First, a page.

Avaliação otoneurológica: a boa prática

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Braz J Otorhinolaryngol. 2014;80(2):95

www.bjorl.org

Brazilian Journal of

OTORHINOLARYNGOLOGY

1808-8694/$ - see front matter © 2014 Associação Brasileira de Otorrinolaringologia e Cirurgia Cérvico-Facial. Published by Elsevier Editora Ltda. All rights reserved.

DOI: 10.5935/1808-8694.20140020

EDITORIAL

Otoneurological evaluation: current good practice

Avaliação otoneurológica: a boa prática

Currently, otoneurology is understood as the study and evalua-tion of the balance system. In the past, clinical evaluaevalua-tions were complemented by a series of tests and procedures, whi-ch together assessed the complex system of balance. Toge-ther with the vestibular assessment, audiometry and acoustic immitance are part of the otoneurological assessment.

The classical vestibular evaluation consists of three por-tions:

1. A complete history;

2. Direct tests that observe static and dynamic balance, evidence of coordination, and function of the

vesti-bular-ocular relex through head impulse, shifting of

the line of gaze, and spontaneous and semi-sponta-neous nystagmus observations;

3. Oculography, an evaluation monitored by electrodes or infrared goggles, comprising semi-spontaneous and spontaneous nystagmus measurements, as well

as ocular ixation; oculomotricity (saccadic ocular

movements [SOMs], eye-tracking, and optokinetic nystagmus testing); positional and positioning tests

and hot and cold bilateral thermal testing (TT), with

appropriate intervals between stimulations.

The technical part of oculography does not have any

cli-nical signiicance without data from the history and physical

examination, since the interpretation of the tests depends on the joint evaluation and interaction between symptoms and oculographic signs. Therefore, the physician’s partici-pation is required for a proper diagnosis. A complete oto-neurological assessment lasts approximately one hour in the absence of complicating factors.

TT provides information about the integrity and function of the lateral semicircular canal after thermal stimulation, and is usually altered in cases of unilateral or bilateral peripheral ves-tibular failure. The classic example of TT alteration is vesves-tibular

neuritis, in which post-stimulation hyporrelexia is observed.

However, TT may be normal in several vestibular disorders. Among otoneurological diagnoses that may exhibit a normal TT are migraine, benign paroxysmal positional vertigo, chronic subjective dizziness, or diseases in which

luctuation of vestibular function occurs (such as Menie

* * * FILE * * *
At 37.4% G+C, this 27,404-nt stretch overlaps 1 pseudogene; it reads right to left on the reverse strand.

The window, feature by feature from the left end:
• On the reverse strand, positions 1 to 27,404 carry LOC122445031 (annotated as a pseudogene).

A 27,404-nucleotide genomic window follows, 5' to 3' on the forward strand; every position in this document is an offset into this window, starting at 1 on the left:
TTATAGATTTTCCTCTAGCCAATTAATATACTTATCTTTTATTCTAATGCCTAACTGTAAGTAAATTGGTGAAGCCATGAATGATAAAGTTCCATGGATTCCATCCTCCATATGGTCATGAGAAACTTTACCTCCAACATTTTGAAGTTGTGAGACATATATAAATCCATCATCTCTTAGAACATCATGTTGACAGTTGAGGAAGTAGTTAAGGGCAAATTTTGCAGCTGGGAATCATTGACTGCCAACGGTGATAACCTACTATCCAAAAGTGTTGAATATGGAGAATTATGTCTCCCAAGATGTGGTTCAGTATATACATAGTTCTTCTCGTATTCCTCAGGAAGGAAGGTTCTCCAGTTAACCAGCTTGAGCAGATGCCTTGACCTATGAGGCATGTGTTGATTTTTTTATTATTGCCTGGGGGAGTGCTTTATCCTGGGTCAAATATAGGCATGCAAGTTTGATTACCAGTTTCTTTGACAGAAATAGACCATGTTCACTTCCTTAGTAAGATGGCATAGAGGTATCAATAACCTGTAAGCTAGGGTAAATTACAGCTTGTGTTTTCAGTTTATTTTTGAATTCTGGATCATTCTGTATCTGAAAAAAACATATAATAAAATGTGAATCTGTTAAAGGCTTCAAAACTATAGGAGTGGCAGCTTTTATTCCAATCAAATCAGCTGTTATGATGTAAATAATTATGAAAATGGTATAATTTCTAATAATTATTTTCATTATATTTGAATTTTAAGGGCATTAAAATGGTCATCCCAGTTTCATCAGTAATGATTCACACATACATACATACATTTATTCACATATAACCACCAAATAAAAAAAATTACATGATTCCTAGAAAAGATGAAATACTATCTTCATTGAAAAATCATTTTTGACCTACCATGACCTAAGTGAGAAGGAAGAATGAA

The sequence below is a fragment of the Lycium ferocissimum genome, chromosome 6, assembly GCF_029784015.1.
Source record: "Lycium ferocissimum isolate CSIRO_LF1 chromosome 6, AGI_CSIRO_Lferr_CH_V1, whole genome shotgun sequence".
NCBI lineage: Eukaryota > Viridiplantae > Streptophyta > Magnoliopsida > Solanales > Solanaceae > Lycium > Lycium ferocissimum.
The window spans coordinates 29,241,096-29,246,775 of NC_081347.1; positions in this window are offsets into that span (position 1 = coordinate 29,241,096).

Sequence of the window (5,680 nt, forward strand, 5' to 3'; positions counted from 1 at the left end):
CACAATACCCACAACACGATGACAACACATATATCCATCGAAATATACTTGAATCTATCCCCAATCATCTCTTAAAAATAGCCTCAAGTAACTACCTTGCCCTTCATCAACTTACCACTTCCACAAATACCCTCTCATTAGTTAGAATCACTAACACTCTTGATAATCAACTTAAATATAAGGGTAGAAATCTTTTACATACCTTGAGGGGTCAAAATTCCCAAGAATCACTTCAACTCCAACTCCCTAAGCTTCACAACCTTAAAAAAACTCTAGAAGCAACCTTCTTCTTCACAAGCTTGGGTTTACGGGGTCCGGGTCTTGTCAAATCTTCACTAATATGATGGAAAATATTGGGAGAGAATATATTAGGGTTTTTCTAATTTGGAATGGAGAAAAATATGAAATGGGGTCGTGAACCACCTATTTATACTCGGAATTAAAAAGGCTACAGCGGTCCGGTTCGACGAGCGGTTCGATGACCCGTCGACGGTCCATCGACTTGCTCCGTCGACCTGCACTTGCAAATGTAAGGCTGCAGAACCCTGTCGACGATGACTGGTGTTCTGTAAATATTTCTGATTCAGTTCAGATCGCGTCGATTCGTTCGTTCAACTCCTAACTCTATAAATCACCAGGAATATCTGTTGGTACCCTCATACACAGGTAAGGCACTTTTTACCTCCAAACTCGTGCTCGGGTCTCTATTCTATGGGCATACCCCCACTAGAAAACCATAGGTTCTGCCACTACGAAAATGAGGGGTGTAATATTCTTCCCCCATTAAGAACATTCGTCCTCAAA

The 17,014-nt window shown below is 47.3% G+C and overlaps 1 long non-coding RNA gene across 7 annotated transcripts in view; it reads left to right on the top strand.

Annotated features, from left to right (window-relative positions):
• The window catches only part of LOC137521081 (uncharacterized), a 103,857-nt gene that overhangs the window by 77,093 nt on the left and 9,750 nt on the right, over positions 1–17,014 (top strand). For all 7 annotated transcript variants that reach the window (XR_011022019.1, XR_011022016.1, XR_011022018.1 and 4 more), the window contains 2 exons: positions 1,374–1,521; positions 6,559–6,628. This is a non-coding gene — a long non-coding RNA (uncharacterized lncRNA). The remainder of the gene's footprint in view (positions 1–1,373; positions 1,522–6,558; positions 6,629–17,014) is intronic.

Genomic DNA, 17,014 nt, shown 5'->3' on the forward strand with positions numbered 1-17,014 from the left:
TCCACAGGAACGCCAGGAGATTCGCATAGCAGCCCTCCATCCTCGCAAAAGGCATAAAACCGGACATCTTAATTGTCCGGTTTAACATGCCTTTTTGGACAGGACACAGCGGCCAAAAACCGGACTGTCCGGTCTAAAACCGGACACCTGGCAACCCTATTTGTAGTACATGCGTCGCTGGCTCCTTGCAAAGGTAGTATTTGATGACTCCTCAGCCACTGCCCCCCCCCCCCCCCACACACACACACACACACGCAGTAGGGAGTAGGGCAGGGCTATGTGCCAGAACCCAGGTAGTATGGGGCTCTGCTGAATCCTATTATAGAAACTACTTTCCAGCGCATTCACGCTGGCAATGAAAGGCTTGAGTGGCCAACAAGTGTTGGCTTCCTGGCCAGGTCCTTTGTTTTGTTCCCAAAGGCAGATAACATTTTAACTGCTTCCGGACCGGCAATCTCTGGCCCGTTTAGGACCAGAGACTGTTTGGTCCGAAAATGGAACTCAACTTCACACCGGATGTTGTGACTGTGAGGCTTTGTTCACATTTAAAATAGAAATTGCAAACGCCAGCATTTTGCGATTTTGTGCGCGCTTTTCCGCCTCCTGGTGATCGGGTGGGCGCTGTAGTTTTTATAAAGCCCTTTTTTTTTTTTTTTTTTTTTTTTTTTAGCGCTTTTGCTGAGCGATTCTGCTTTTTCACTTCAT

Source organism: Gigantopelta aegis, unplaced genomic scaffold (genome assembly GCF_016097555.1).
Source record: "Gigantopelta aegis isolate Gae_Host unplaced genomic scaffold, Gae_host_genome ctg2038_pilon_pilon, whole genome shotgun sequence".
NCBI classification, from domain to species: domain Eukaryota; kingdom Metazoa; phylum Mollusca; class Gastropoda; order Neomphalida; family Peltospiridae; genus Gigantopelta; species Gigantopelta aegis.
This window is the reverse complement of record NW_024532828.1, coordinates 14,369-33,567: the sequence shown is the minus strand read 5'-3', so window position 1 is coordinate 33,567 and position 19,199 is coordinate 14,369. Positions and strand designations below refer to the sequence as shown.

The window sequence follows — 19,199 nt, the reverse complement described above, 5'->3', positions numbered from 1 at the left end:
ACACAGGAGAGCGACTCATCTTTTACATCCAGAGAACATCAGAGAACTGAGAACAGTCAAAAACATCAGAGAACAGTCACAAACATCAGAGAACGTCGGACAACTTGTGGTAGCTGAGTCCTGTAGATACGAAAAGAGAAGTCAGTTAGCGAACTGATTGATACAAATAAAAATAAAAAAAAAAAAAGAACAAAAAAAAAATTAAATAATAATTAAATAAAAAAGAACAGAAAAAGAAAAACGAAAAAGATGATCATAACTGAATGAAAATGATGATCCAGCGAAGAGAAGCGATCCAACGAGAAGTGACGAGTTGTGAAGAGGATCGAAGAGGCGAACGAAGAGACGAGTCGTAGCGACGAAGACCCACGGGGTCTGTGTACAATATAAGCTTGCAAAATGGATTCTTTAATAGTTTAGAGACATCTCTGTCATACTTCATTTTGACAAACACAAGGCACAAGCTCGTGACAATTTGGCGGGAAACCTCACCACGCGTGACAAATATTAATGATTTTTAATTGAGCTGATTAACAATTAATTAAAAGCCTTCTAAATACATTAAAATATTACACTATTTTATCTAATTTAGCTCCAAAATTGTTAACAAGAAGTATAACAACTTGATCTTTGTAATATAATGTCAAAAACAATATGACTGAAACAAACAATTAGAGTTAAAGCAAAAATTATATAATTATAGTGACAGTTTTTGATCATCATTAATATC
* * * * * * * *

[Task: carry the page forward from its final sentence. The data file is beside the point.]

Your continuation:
-re’s disease in its remission period). Therefore, the TT as an isolated test cannot diagnose several diseases of the vestibular system. Medical assessment is necessary to su-ggest a clear diagnostic hypotheses, with the purpose of providing reports and indicating additional tests to

con-irm that hypothesis. These might include posturography,

electrophysiological tests, head impulse testing, pendulum chair, and imaging tests.

Denise Utsch Gonçalvesa, Fernando Freitas Ganançab,

Marco Aurélio Bottinoc,d, Mario Edvin Gretersd,e,

Mauricio Malavasi Ganançaf,g, Raquel Mezzalirah,i,*,

Roseli Saraiva Moreira Bittarc, Sergio Albertinoj;

in behalf of Department of Otoneurology, Brazilian Association of Otorhinolaryngology and Cervical-Facial

Surgery (ABORL-CCF)

a Otoneurology Outpatient Clinic, Hospital das Clínicas,

Universidade Federal de Minas Gerais (UFMG), Belo Horizonte, MG, Brazil b Otoneurology Outpatient Clinic, Universidade Federal de

São Paulo (UNIFESP), São Paulo, SP, Brazil c Department of Otoneurology, Hospital das Clínicas,

Faculdade de Medicina, Universidade de São Paulo (USP), São Paulo, SP, Brazil d Universidade de São Paulo (USP), São Paulo, SP, Brazil

e Department of Otorhinolaryngology, Faculdade de

Medicina, Pontifícia Universidade Católica de Campinas (PUC-Campinas), Campinas, SP, Brazil f Department of Otorhinolaryngology, Universidade Federal

de São Paulo (UNIFESP), São Paulo, SP, Brazil g Hospital Sírio-Libanês, São Paulo, SP. Brazil h Discipline of Head and Neck and Otorhinolaryngology,

Universidade Estadual de Campinas (UNICAMP), Campinas, SP, Brazil i Otorhinolaryngology Clinic, Instituto Penido Burnier,

Campinas, SP, Brazil j Faculdade de Medicina, Universidade Federal Fluminense

(UFF), Rio de Janeiro, RJ, Brazil *E-mail: raquelmezzalira@uol.com.br (R. Mezzalira).

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